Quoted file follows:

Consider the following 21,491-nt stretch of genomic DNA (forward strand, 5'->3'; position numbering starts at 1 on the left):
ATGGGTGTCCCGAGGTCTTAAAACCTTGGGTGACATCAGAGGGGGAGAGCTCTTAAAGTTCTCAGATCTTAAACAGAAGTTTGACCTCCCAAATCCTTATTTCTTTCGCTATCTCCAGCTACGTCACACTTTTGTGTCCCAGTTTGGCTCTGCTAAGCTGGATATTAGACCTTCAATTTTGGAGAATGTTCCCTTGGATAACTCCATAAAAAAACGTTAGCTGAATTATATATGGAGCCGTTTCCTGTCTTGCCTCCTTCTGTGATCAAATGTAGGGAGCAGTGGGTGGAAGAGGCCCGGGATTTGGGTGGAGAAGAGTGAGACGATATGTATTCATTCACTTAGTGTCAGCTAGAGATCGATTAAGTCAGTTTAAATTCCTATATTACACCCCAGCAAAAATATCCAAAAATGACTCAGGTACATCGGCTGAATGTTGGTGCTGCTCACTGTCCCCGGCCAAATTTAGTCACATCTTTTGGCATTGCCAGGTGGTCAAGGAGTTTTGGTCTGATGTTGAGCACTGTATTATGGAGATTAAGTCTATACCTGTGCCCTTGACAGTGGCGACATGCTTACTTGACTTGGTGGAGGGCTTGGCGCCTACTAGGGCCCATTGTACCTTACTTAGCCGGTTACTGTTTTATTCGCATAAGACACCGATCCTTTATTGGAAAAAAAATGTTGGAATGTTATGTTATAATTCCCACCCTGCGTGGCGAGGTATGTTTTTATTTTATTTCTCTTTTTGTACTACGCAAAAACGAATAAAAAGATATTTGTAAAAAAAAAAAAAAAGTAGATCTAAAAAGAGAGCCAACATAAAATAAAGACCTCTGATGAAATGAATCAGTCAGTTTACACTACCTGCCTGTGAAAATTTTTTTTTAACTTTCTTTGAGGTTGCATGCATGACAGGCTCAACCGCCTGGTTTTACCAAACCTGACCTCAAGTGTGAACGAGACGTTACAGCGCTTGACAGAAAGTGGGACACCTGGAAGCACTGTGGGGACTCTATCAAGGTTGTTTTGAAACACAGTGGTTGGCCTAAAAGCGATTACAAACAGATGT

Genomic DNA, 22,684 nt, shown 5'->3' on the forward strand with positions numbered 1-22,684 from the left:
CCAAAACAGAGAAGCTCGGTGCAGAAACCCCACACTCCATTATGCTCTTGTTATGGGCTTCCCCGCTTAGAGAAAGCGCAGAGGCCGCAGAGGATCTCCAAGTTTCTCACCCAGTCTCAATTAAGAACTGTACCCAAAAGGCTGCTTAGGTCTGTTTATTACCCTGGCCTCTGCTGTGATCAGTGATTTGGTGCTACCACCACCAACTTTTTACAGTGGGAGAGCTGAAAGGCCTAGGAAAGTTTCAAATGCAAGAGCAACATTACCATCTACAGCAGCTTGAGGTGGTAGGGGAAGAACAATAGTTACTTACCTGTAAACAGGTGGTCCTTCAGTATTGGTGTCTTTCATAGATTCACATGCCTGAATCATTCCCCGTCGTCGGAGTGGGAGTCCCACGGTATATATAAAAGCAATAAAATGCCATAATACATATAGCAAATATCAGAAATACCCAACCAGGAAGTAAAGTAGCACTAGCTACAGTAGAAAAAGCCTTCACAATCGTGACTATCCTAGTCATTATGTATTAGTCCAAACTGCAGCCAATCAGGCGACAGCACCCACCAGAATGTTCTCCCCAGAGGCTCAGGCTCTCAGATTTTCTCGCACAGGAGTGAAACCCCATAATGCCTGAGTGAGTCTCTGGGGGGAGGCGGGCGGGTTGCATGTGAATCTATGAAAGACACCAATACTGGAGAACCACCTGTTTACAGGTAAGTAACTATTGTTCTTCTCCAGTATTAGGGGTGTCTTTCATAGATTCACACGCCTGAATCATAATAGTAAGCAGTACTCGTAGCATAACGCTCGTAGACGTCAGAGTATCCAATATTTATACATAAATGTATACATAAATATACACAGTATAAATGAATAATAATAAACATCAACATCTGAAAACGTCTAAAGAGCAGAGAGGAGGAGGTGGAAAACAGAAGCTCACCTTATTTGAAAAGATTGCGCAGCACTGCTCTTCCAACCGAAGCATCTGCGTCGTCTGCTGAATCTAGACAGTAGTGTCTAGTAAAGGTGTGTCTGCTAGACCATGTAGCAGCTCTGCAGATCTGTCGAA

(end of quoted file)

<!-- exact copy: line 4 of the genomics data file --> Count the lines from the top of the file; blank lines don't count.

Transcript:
CCAAAACAGAGAAGCTCGGTGCAGAAACCCCACACTCCATTATGCTCTTGTTATGGGCTTCCCCGCTTAGAGAAAGCGCAGAGGCCGCAGAGGATCTCCAAGTTTCTCACCCAGTCTCAATTAAGAACTGTACCCAAAAGGCTGCTTAGGTCTGTTTATTACCCTGGCCTCTGCTGTGATCAGTGATTTGGTGCTACCACCACCAACTTTTTACAGTGGGAGAGCTGAAAGGCCTAGGAAAGTTTCAAATGCAAGAGCAACATTACCATCTACAGCAGCTTGAGGTGGTAGGGGAAGAACAATAGTTACTTACCTGTAAACAGGTGGTCCTTCAGTATTGGTGTCTTTCATAGATTCACATGCCTGAATCATTCCCCGTCGTCGGAGTGGGAGTCCCACGGTATATATAAAAGCAATAAAATGCCATAATACATATAGCAAATATCAGAAATACCCAACCAGGAAGTAAAGTAGCACTAGCTACAGTAGAAAAAGCCTTCACAATCGTGACTATCCTAGTCATTATGTATTAGTCCAAACTGCAGCCAATCAGGCGACAGCACCCACCAGAATGTTCTCCCCAGAGGCTCAGGCTCTCAGATTTTCTCGCACAGGAGTGAAACCCCATAATGCCTGAGTGAGTCTCTGGGGGGAGGCGGGCGGGTTGCATGTGAATCTATGAAAGACACCAATACTGGAGAACCACCTGTTTACAGGTAAGTAACTATTGTTCTTCTCCAGTATTAGGGGTGTCTTTCATAGATTCACACGCCTGAATCATAATAGTAAGCAGTACTCGTAGCATAACGCTCGTAGACGTCAGAGTATCCAATATTTATACATAAATGTATACATAAATATACACAGTATAAATGAATAATAATAAACATCAACATCTGAAAACGTCTAAAGAGCAGAGAGGAGGAGGTGGAAAACAGAAGCTCACCTTATTTGAAAAGATTGCGCAGCACTGCTCTTCCAACCGAAGCATCTGCGTCGTCTGCTGAATCTAGACAGTAGTGTCTAGTAAAGGTGTGTCTGCTAGACCATGTAGCAGCTCTGCAGATCTGTCGAA